I’ve always struggled with reading “historical” literature — basically, anything that takes place before the 20th century.
And while I have friends who consume copious amounts of Victorian literature, Chaucer and Old English translations, I think plenty of people feel the same as I do. It’s just not as common to see someone leisure-reading “The Canterbury Tales” on the bus as, say, “Harry Potter” or “The Great Gatsby.” There’s something disorienting and tedious about trying to even parse the grammar of older literature, and while reading “Beowulf” for class, I felt a little nauseous every time I tried to visualize a place where everybody had swords and nobody had tetanus shots.
So why read older books? For the sake of history?
I decided to take this up with my GSI, who, as an Anglo-Saxonist, has decided to dedicate her life to studying and reading ancient English literature. In hindsight, I don’t know what I expected, but when I confronted my GSI with my question during her office hours, she just looked a bit miffed and said:
“Well, I mean, they’re only as dead as we’re going to be.”
Which, I guess, is an admirably cavalier and concise response that allows for multitudes of interpretations. “They’re only as dead as we’re going to be” could mean really anything, for example:
1. We are going to die.
1A. And if the human race survives for another millenium, some people may feel the same way about “Infinite Jest” as I do about “Beowulf.” Hopefully, by 3015, science and society will have continued to progress, and so future generations may be living in some sort of ultra-advanced, warless utopia. To them, the state of affairs in 2015 will seem inconceivably backward. They will discuss our massive carbon footprint as they lounge around in mid-air, on eco-friendly jet packs.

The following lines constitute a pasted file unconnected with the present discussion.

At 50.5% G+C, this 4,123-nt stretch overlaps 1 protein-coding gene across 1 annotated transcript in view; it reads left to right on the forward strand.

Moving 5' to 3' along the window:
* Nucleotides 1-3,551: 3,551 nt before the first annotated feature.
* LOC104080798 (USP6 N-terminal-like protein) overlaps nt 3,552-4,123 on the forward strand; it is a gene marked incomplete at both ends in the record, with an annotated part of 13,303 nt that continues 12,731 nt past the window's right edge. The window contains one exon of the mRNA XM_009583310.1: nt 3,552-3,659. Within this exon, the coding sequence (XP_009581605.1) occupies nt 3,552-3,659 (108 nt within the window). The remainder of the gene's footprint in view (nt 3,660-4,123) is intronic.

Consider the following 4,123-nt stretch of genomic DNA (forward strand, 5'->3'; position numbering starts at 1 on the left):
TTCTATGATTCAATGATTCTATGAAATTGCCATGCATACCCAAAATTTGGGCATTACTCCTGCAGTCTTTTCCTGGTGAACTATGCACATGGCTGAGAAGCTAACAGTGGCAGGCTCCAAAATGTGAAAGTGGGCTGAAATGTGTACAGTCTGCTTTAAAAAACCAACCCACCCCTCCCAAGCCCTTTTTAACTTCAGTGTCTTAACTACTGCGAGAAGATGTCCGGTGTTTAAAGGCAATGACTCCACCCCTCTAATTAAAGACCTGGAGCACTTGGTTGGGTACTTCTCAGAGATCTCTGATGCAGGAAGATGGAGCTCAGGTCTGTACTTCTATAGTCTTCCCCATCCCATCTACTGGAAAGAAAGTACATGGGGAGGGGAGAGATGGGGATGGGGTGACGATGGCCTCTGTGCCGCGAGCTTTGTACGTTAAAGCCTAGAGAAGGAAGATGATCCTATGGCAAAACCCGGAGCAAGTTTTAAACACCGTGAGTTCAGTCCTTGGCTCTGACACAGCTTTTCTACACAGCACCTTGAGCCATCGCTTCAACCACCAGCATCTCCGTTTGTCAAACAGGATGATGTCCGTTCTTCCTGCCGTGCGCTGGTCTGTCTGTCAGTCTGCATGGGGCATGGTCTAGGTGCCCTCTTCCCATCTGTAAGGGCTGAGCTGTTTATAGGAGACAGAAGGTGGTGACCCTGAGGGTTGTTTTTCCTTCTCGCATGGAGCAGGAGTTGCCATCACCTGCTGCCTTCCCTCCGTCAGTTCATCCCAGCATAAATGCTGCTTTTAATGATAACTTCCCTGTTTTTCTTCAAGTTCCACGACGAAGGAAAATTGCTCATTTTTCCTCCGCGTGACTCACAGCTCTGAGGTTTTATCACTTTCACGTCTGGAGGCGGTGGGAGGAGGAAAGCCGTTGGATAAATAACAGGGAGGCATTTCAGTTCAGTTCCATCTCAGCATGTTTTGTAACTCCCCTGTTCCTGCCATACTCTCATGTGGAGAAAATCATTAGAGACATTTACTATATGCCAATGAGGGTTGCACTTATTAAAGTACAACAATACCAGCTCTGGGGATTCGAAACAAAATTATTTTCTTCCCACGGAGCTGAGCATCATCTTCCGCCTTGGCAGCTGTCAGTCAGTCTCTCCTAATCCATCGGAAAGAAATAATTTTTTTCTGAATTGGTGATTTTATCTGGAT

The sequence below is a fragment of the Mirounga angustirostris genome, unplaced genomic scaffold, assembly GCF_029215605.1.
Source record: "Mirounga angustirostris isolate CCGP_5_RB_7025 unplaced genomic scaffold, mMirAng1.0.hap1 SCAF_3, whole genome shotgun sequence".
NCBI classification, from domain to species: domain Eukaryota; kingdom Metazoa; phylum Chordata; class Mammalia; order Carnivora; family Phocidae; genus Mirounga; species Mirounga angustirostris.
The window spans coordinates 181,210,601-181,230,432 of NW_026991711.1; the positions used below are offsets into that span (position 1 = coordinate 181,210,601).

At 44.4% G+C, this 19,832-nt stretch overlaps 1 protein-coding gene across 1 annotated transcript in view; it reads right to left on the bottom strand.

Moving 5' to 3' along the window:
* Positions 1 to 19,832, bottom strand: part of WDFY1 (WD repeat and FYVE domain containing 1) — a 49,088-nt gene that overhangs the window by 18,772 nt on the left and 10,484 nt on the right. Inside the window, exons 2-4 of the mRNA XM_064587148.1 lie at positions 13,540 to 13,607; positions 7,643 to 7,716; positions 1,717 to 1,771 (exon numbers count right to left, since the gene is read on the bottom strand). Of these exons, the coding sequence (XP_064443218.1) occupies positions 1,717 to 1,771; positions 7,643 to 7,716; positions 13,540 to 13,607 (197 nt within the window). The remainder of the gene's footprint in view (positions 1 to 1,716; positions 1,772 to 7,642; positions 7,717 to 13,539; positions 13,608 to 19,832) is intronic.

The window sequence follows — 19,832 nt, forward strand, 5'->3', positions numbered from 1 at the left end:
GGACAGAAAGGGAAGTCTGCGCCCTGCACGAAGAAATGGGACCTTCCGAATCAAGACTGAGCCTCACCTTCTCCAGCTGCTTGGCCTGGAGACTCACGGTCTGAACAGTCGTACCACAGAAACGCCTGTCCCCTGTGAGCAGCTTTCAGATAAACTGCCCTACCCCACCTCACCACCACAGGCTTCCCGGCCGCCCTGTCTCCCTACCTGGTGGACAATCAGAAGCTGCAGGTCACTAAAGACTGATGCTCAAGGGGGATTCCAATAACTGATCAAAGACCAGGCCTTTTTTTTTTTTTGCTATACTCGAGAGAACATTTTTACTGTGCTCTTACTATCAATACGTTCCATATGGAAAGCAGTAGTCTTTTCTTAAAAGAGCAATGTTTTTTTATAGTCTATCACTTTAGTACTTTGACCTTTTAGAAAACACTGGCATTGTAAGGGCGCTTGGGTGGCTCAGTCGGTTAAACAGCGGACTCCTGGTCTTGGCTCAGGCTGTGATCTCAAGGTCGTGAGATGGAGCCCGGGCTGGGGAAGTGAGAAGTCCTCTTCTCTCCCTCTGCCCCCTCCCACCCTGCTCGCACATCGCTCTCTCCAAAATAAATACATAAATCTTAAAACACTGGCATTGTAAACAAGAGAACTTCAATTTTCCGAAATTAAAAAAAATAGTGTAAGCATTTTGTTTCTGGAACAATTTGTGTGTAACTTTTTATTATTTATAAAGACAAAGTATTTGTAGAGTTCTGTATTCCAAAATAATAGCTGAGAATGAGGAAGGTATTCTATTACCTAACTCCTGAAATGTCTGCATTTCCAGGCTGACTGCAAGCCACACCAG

So we can either accept that, to them, “Infinite Jest” will be just as weird and boring as “Beowulf” is to some of us, or we can embrace “Beowulf” in hopes that the future generations will be just as generous and will continue to venerate “Infinite Jest.
2. We are going to die, and they are already dead.
2A. So we’re actually on pretty even footing here! The difference between the past and the present is actually negligible, because the people of the past are also people, and so their experiences should be in some way relatable. This shared humanity is the essential core of literature, and so the differences between “us” and “them” are actually insignificant in terms of evaluating their literature.
3. She’s going to kill me because I don’t like Old English literature.
3A. I slept uneasily that night.
While the advice was a little vague, my GSI had a solid point — especially if we refer back to interpretation 2A, which I think rings especially true. Though you can read old books for their historical value, old literature and contemporary literature set out to do essentially the same thing — they both try to tell stories that appeal to some essentially human experience — and so details like historical period shouldn’t present a barrier to accessing the kernel of relatability couched in the plot.
Take, for example, “Game of Thrones.” Much in the same way that we may see the events and historical period of “Beowulf” as archaic, the plot and historical period of “Game of Thrones” is also archaic — yet somehow, we find a way to relate to the characters despite the lack of resemblance between their world and ours. And if this lack of resemblance doesn’t construct a barrier between us that’s so huge it makes their story entirely unrelatable, then I don’t see how such a barrier would exist between us and the characters of “Beowulf.”
And so historical literature doesn’t have to be relegated to historical times — the books written in the past don’t have to be books of the past. As weird as it sounds, “they’re only as dead as we’re going to be” is absolutely right, and establishing this connection between us and the people of the past breaks down the divide of time and makes old literature accessible.